Off-campus UMass Amherst users: To download campus access dissertations, please use the following link to log into our proxy server with your UMass Amherst user name and password.
Non-UMass Amherst users: Please talk to your librarian about requesting this dissertation through interlibrary loan.
Dissertations that have an embargo placed on them will not be available to anyone until the embargo expires.
Author ORCID Identifier
Open Access Dissertation
Doctor of Philosophy (PhD)
Year Degree Awarded
Month Degree Awarded
Biomaterials | Biomedical Engineering and Bioengineering | Molecular, Cellular, and Tissue Engineering
Osteoporosis is the most common skeletal disorder that thins and weakens the bones, yet the detailed mechanisms remain poorly understood and limited therapeutic options are available. This can be attributed to the lack of relevant experimental models that can recapitulate the bone complexity and bone remodeling. Mouse models have identified many critical genes and molecules regulating bone metabolism but are limited to studying detailed cellular and molecular processes due to anatomical inaccessibility and restricted ability to manipulate bone structure. Considerable efforts have been made to generate physiologically relevant models by using synthetic and biomaterial-based 3D scaffolds. However, there are no widely accepted models since it is difficult to standardize or manipulate the model systems for mechanistic study with high fidelity and analytical power. My dissertation research focuses on developing a new 3D bone tissue model to manipulate bone matrix and devise mechanoculture platforms to recapitulate essential 3D bone tissue complexity and processes.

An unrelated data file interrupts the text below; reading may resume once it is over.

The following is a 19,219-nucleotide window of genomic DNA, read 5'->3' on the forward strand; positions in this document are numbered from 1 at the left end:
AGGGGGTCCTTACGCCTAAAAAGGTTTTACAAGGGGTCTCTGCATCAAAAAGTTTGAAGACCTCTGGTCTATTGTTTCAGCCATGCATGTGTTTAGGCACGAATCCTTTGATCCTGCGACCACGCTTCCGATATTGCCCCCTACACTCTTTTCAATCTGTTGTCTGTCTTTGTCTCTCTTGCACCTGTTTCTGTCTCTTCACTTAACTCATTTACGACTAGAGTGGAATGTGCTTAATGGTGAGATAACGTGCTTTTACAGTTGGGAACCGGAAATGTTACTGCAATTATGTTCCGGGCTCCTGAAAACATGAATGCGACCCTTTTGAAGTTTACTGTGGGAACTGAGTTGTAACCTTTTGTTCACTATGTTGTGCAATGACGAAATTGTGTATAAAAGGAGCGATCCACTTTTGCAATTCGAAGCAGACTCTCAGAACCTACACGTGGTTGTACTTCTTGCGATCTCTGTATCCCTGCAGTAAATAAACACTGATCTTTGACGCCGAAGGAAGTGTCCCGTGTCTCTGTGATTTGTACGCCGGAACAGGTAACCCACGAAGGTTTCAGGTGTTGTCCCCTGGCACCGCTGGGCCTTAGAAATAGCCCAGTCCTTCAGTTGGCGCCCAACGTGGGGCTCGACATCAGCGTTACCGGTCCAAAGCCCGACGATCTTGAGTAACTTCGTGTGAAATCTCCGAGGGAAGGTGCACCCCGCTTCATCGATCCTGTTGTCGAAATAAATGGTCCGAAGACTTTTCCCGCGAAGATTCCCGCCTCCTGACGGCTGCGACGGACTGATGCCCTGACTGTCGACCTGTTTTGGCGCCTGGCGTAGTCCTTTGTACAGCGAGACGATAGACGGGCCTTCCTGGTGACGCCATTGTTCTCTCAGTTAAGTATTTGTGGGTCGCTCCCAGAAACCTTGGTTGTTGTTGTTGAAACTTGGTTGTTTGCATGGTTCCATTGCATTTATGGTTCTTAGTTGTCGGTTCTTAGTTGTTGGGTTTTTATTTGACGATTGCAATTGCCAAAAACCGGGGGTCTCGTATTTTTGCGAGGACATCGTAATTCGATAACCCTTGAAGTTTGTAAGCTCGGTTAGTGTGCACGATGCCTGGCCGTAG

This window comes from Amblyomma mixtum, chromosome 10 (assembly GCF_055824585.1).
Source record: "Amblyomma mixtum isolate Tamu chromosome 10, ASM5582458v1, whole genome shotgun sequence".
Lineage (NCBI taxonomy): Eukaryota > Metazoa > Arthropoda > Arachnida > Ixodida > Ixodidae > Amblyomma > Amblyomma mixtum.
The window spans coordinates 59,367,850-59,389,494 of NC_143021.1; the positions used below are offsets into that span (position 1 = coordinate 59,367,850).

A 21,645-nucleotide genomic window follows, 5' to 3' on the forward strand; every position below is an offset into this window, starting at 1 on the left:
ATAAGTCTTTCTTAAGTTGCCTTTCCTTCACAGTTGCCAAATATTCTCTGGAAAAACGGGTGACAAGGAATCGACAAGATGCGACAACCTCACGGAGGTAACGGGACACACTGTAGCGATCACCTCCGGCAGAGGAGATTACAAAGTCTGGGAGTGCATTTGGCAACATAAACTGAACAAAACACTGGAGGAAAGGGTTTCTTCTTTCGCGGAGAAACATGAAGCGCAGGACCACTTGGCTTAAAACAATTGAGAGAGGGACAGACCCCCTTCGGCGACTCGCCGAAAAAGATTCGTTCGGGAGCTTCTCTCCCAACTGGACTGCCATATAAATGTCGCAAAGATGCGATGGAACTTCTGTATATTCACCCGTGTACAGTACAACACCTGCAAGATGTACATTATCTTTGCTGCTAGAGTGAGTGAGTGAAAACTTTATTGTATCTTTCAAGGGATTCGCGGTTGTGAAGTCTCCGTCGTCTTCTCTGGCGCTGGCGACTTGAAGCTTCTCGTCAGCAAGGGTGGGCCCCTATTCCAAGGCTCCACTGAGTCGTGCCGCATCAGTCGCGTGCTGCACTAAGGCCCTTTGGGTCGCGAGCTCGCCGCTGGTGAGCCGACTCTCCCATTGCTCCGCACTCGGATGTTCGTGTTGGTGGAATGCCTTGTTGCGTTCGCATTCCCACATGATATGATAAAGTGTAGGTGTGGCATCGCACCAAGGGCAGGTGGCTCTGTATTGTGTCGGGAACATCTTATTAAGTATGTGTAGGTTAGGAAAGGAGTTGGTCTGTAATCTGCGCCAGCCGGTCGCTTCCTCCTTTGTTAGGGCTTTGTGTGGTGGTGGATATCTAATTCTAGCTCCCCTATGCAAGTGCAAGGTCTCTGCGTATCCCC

Here, we introduce an osteoid-inspired biomaterial that is developed in a controlled and accessible manner. Demineralized bone paper (DBP) was engineered to generate the in vitro niche retaining the extracellular complexity of bone tissue. First, we explored the DBP-guided mineralization of osteoblasts and their phenotype. Physiologically relevant OPG/RANKL secretion of osteoblasts on DBP faithfully simulates osteoblast-osteoclast interactions in the bone remodeling process. The optical transparency of DBP was leveraged to investigate spatial bone remodeling activities via various imaging techniques in a quantitative manner. Next, we have established two distinct biomimetic strategies to build 3D bone tissue models via stacking and rolling osteoblast-seeded DBPs. Osteoblasts in between multi-layered DBPs progressed from mineralizing cells to mature osteocytes with dendritic cell morphology and upregulated Sost gene expression. We have also prepared two distinct mechanoculture devices, compression and vibration, and demonstrated the biological significance of mechanotransduction in promoting bone tissue formation and osteocytogenesis.
Laboratory-grown bone organoid models represent a great opportunity to better understand the complex and dynamic regulation of bone remodeling. The presented models and techniques may suggest a new gold standard for in vitro bone cell assay that aids in the development of bone disease therapies in medical research.
Park, Yongkuk, "DEVELOPMENT OF IN VITRO BONE ORGANOID MODELS FOR THE RECAPITULATION OF BONE COMPLEXITY" (2022). Doctoral Dissertations. 2561.